FWP: Wolves to be managed like other game

The two new members of the Fish, Wildlife & Parks commission got off to an easy start on Friday with minimal public comment on wolves, lions and grizzly bears. But wolves still sparked discussion.

Commission chair Dan Vermillion praised an FWP proposal to finally include wolves in the regular season-setting agenda that comes before the commission every two years.

“Our goal has always been for wolves to be treated much like other wildlife,” said chair Dan Vermillion. “It’s neat to see that it’s now part of the same discussion as elk quotas and elk seasons.”

As part of the proposal, FWP would keep all the wolf quotas and the season the way they are for the upcoming season, and then review them every two years instead of every year as they have been since wolves were delisted in 2011.

For the 2017-2018 season, that means no quota except in two districts north of Yellowstone National Park where the quota will remain at two wolves. Every hunter/trapper can take up to five wolves.

If particular wolves are a threat, landowners can kill a total of up to 100 wolves, but after the first 25, the commission must approve each subsequent increment of 25 under the rules created in 2013 by Senate Bill 200.  Over each of the past three years, landowners have shot between six and 12 wolves. Livestock owners can always shoot wolves that are actively attacking livestock.

No one opposed the proposal, however three people asked for changes, namely reductions in the SB200 total and in the number of animals each hunter can kill. They thanked the department from keeping the wolf quota outside Yellowstone Park at two but pointed out that the wolf population has declined somewhat since trapping was approved in 2012.

Wolves of the Rockies spokesman Marc Cooke also asked that trappers be required to check their traps every 24 hours rather than every 48.

“We would like to see the season dialed back a bit. I’m not sure of this year’s wolf count numbers, but I suspect it will be around 600 wolves. Elk depredation is down at least on behalf of wolves,” Cooke said. “If we had a 24-hour trap check, damage done by traps… the longer they’re in the trap, the more damage is sustained, especially in cold weather.”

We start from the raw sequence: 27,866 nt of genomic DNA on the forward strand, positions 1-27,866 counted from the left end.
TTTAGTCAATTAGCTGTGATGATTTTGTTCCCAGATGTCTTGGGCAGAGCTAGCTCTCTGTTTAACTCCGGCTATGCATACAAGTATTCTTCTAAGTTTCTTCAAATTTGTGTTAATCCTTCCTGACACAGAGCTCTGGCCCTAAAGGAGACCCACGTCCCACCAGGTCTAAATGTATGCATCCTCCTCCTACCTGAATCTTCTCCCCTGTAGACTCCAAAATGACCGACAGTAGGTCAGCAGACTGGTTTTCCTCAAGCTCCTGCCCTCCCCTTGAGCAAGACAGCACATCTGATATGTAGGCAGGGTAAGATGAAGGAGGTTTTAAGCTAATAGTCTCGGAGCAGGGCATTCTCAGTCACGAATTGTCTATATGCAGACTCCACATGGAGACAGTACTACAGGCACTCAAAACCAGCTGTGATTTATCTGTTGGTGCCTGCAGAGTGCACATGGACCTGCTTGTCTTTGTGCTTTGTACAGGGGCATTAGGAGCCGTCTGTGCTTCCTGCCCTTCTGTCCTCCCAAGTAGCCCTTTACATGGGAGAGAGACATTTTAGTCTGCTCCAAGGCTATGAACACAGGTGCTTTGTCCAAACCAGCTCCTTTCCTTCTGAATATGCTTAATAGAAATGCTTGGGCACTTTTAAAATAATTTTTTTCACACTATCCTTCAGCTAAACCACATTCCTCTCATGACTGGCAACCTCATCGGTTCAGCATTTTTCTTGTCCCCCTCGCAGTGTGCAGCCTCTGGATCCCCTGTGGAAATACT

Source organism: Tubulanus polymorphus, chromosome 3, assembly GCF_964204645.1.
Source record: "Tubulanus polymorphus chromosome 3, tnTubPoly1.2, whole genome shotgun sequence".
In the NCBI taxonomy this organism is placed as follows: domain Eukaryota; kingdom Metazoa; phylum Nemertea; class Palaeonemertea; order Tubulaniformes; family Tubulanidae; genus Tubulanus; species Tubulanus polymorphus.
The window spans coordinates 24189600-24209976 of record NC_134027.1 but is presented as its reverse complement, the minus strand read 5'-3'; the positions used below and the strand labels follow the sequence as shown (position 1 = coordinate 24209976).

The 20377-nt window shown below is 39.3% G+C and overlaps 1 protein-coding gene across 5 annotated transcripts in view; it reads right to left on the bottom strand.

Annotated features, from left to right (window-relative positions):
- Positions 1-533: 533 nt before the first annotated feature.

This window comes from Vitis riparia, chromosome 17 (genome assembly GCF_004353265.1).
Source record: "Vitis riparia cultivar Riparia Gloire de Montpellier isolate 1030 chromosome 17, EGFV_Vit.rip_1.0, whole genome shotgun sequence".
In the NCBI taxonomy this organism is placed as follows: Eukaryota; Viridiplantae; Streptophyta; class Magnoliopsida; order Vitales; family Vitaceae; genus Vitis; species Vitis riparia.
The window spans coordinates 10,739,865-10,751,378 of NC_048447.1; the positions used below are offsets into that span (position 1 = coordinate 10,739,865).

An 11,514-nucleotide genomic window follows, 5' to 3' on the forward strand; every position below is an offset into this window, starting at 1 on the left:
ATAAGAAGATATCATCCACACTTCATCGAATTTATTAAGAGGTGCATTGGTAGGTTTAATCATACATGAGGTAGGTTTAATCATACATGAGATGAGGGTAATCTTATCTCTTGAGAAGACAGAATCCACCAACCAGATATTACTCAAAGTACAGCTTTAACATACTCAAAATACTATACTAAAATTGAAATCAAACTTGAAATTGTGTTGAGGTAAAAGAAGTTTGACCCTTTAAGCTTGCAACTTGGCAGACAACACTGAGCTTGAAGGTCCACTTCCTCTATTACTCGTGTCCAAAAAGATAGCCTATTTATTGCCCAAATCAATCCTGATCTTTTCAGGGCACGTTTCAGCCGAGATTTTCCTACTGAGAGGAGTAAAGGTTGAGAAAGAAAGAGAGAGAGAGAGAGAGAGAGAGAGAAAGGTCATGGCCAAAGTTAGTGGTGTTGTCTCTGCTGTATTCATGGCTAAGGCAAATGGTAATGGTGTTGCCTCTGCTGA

Cooke was also concerned about the possibility of the Idaho-based Foundation for Wildlife Management moving into Montana. In January, the Rocky Mountain Elk Foundation once again gave FWM a grant of $25,000. With a mission "to promote ungulate population recovery in areas negatively impacted by wolves", the organization offers hunters up to $1,000 per wolf "for expenses." To prevent people in Montana from killing wolves for money, Cooke said, the quota for hunters should drop from five wolves to one.

“The reality of this drive to kill wolves at all costs has several obvious consequences. First, it undermines the authority of the commission. Second, it undermines the department’s authority to manage wildlife. Third, this is nothing more than private management of wildlife on public lands. This is unacceptable,” Cooke said.

Vermillion asked whether it was legal to offer a private bounty in Montana. FWP attorney Rebecca Dockter said counties could offer bounties but she needed to research private bounties.

Defenders of Wildlife spokeswoman Erin Edge and Greater Yellowstone Coalition Shana Drimal said Montana has been trying to drive the wolf population down but should adjust quotas to manage for stable population if instituting a two-year review cycle.

“We still don’t have a numeric objective for this population and perhaps it’s time that one be determined,” Drimal said.

Former commissioner Gary Wolfe said the commission set the SB200 quota at 100 wolves three years ago but the most that have been killed in any year is 12. He asked that the quota be reduced to 50.

“That’s still five times what the harvest has been, but it sends a better message,” Wolfe said.

The commission gave the proposal initial approval and now it goes out to public comment.

Wolfe told the two new commissioners, Greg Tollefson of Missoula and Logan Brower of Scobey, that they had an easy first meeting compared to the way wolf and grizzly bear proposals played out four or five years ago.

Tollefson and Brower, along with Richard Stucker and Matthew Tourtlotte, are up for confirmation in the Legislature as commissioners. Tollefson has decades of experience with land trusts but is best known for writing a weekly outdoors newspaper column. Brower hales from Idaho but teaches school in Scobey.

Yesterday, Tollefson and Stucker attended their Senate FWP committee confirmation hearing as part of Senate Resolution 64. Stucker, who represents livestock producers on the commission, had a number of supporters, including Cooke and Montana Outfitters and Guides Association executive director Mac Minard, who attested to his dedication and fairness.

SR 64 hasn’t been passed yet, and commission candidates have been rejected in the past, including former commission chair Bob Ream. The new FWP director, Martha Williams, was approved on Wednesday by only a 7-4 vote, with Sens. Jennifer Fielder, Jedediah Hinkle, David Howard and Cary Smith opposed.

The commissioner candidates are likely to see a similar vote.